this & that

It’s been awhile.

There are simply too many things to read. I’m hoping (in light of yesterday’s post) that whatever knowledge we add to our heads today means adding obedience to our hearts. How can we use knowledge to result in obedient actions full of love?

In light of religious turbulence in the UK (see this recent radio interview with leading atheist Richard Dawkins that making more than airwaves), I strongly urge you to read this article, “No secularism please, we’re British.”

Oh, Martin Luther. Do you know that Luther died on February 18, 1546? Maybe you need a little refresher about what this man contributed to our religious heritage. Read, “The Forgotten Influence of Martin Luther” from the Gospel Coalition blog.

Josh Garrels is an artist who is not afraid to do things differently. His most recent album is completely free to whoever wants it, because he said he has been overwhelmed by the blessings of his musical journey. Wow. He’s not a musical mess-around, either. What he makes is beautiful. Anyway, now Garrels is partnering with Mason Jar Music to make (what appears to be) a really incredible film.

Lastly, I wanted to mention (again) the film Tree of Life. The first time I watched it, I chewed on it for days but I missed SO much because I was scribbling notes on journal pages. The second time I watched it, tucked into an attic room with several beautiful folks, I couldn’t take my eyes off the screen. Put it on your list and sit through it, if nothing else then for the music and cinematography.

Challenge: Choose one thing on this list and then ask how learning can lead to obeying and  actions full of love. The whole idea of “this & that” is to keep informed, but cannot be just that. I realize there are blanks that need filling in, but this is the kind of thing we’re made for, right?

What does it mean that I now know England is wrestling with the religion of secularism, or that Martin Luther almost single-handedly changed the course of modern church history, or that Josh Garrels believes there is power when we invite others into our joy?

How can learning things in this life lead me to knowledge of God and produce acts of obedience full of love? I hope the answer is a treasure hidden in this day!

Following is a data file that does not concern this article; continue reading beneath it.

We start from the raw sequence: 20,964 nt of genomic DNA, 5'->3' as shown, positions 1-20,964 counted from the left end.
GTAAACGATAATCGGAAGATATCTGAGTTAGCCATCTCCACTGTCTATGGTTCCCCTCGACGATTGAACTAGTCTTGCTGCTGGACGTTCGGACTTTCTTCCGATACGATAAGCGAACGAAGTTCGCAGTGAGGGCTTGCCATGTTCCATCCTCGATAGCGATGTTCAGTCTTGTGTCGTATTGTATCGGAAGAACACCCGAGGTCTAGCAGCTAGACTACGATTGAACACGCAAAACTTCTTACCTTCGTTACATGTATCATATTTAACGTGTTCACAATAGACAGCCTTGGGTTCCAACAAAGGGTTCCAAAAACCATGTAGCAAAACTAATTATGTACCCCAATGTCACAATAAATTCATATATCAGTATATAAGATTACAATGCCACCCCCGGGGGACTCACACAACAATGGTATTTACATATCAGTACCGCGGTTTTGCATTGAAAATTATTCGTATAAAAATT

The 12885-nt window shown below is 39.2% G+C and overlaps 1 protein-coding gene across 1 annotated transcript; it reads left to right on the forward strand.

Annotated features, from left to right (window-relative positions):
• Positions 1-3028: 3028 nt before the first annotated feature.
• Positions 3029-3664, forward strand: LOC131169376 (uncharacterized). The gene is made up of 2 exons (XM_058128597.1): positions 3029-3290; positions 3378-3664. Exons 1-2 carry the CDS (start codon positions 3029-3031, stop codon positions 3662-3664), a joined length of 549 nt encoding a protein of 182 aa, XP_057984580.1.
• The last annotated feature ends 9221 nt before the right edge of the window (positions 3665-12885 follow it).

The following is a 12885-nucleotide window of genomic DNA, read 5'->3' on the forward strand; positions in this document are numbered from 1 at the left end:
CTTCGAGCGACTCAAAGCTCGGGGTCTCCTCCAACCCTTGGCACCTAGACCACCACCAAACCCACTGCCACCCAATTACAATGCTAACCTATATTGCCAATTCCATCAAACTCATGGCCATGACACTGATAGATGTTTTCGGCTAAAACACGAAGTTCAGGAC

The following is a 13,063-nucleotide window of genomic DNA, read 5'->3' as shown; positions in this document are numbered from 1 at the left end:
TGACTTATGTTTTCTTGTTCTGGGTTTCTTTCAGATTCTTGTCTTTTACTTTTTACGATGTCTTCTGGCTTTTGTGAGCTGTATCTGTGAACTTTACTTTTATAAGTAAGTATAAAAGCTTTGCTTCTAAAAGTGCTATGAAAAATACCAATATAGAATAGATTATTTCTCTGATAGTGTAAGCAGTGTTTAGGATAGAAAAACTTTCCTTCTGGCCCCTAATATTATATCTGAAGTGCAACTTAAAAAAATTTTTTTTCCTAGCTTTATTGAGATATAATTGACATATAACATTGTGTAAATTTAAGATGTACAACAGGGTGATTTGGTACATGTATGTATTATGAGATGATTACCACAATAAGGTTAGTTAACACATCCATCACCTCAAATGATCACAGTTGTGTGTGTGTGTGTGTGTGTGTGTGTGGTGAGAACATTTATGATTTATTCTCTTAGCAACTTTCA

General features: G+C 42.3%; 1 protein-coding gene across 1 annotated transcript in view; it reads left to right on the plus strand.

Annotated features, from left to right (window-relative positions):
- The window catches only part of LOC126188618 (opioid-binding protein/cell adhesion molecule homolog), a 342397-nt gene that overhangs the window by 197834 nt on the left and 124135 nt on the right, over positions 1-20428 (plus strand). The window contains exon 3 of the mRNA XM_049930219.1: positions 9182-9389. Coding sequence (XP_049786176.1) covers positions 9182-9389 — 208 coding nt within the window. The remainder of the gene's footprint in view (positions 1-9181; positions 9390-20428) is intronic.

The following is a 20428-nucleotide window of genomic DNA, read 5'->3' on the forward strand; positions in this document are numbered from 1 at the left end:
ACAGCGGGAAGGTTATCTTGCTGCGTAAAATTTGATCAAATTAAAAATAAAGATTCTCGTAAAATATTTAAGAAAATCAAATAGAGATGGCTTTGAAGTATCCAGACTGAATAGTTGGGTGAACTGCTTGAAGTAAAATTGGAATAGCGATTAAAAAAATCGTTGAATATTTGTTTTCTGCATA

let LOVE fly like cRaZy

spinning around inside a story

Not that long ago, I watched the film Tree of Life with some friends and promised myself that I would give it the mental attention it deserved. These are the notes I had to work with:

So… when I finally got around to writing about the film, it was too big to smoosh into a single blog post. I pushed it to the place cobwebs creep in my mind and agreed it was something to “come back to” when it didn’t feel like the philosophical dump truck unloaded on my brain’s front stoop.

Yesterday, the Tree of Life found it’s way through the cobwebs by way of another film – a bookumentary. Notes from a Tilt-A-Whirl has been on my “to do” list for an impressive long while. My motivation to see this “idea film” greatly increased when the time on my iTunes rental was running out. Last night, I finally found some kindred spirits who would commit 51 minutes to run after an author’s ramblings. With the storytelling fervor of Donald Miller and cinematography resembling Rob Bell, N. D. Wilson takes you through each chapter of his book, “Notes From a Tilt-A-Whirl” in a way that simultaneously appeals to your mind and your heart. With Creation as his backdrop, Wilson wrestles through topics like philosophy, academia, suffering, and why every person should view life as an art appreciator.

Notes from the Tilt-A-Whirl Movie Trailer from Gorilla Poet Productions on Vimeo.

In the hours after Wilson closed his last chapter, I realized why I appreciated the Tree of Life. It wasn’t for it’s overt declaration of Truth or it’s objective dealing with the meaning of life. The most valuable message was one of beauty.

The world is a beautiful place. Scarred, true, but oh-so-beautiful.

Once one makes this admission of beauty, there are more questions to answer.
Where does it come from? Does it always win? Why does it lose? Do we control it? Who decides what beauty is? How many beauties are there – just one kind?
(C.S. Lewis dealt with this subject masterfully in his book, “Abolition of Man” when he discusses the miseducation of children)

All these questions, bound together by the tension in the nature vs. grace conflict, demand resolution. Whether Tree of Life sufficiently answers these questions never concerned me, because I was too busy being impressed by the way beauty and tragedy were communicated so clearly.

But, last night, as we watched Notes From a Tilt-A-Whirl around my 13 inch Mac laptop screen, I marveled that there is more beauty. We were never meant to be satisfied merely admiring the beauty of the Ultimate Artist. We are meant to live the beauty – to interact and understand and breathe the beauty. We are meant to do what is impossible through the One who makes impossible things happen (see Ephesians).

We are meant to look at what has baffled philosophers and tormented academicians and take in all the beauty of Truth with the humble reverence of a child in the dreamiest of castles.